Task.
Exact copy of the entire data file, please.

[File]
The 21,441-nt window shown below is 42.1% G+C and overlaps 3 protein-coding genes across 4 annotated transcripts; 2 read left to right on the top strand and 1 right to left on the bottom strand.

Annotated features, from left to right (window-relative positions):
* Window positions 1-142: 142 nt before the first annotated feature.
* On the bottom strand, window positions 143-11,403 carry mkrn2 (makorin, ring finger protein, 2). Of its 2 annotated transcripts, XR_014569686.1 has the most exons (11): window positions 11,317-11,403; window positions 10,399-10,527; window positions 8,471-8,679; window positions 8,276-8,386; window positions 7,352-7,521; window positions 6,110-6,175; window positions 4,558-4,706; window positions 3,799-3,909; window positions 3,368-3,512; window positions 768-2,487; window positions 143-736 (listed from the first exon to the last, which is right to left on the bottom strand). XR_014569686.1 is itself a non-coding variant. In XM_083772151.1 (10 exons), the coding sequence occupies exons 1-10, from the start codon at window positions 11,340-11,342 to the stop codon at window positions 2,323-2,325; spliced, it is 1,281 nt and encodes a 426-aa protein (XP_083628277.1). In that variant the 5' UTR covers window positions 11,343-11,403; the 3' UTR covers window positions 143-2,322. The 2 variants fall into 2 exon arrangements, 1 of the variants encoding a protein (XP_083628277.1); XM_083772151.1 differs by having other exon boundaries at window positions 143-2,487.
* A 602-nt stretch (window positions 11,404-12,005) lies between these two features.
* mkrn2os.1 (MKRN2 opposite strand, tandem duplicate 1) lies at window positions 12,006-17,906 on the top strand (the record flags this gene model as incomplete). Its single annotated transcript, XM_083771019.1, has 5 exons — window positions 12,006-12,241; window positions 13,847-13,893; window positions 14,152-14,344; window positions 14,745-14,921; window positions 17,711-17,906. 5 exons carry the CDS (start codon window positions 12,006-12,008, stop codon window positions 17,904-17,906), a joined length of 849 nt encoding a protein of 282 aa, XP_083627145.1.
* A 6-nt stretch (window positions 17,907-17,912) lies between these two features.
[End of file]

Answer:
The 21,441-nt window shown below is 42.1% G+C and overlaps 3 protein-coding genes across 4 annotated transcripts; 2 read left to right on the top strand and 1 right to left on the bottom strand.

Annotated features, from left to right (window-relative positions):
* Window positions 1-142: 142 nt before the first annotated feature.
* On the bottom strand, window positions 143-11,403 carry mkrn2 (makorin, ring finger protein, 2). Of its 2 annotated transcripts, XR_014569686.1 has the most exons (11): window positions 11,317-11,403; window positions 10,399-10,527; window positions 8,471-8,679; window positions 8,276-8,386; window positions 7,352-7,521; window positions 6,110-6,175; window positions 4,558-4,706; window positions 3,799-3,909; window positions 3,368-3,512; window positions 768-2,487; window positions 143-736 (listed from the first exon to the last, which is right to left on the bottom strand). XR_014569686.1 is itself a non-coding variant. In XM_083772151.1 (10 exons), the coding sequence occupies exons 1-10, from the start codon at window positions 11,340-11,342 to the stop codon at window positions 2,323-2,325; spliced, it is 1,281 nt and encodes a 426-aa protein (XP_083628277.1). In that variant the 5' UTR covers window positions 11,343-11,403; the 3' UTR covers window positions 143-2,322. The 2 variants fall into 2 exon arrangements, 1 of the variants encoding a protein (XP_083628277.1); XM_083772151.1 differs by having other exon boundaries at window positions 143-2,487.
* A 602-nt stretch (window positions 11,404-12,005) lies between these two features.
* mkrn2os.1 (MKRN2 opposite strand, tandem duplicate 1) lies at window positions 12,006-17,906 on the top strand (the record flags this gene model as incomplete). Its single annotated transcript, XM_083771019.1, has 5 exons — window positions 12,006-12,241; window positions 13,847-13,893; window positions 14,152-14,344; window positions 14,745-14,921; window positions 17,711-17,906. 5 exons carry the CDS (start codon window positions 12,006-12,008, stop codon window positions 17,904-17,906), a joined length of 849 nt encoding a protein of 282 aa, XP_083627145.1.
* A 6-nt stretch (window positions 17,907-17,912) lies between these two features.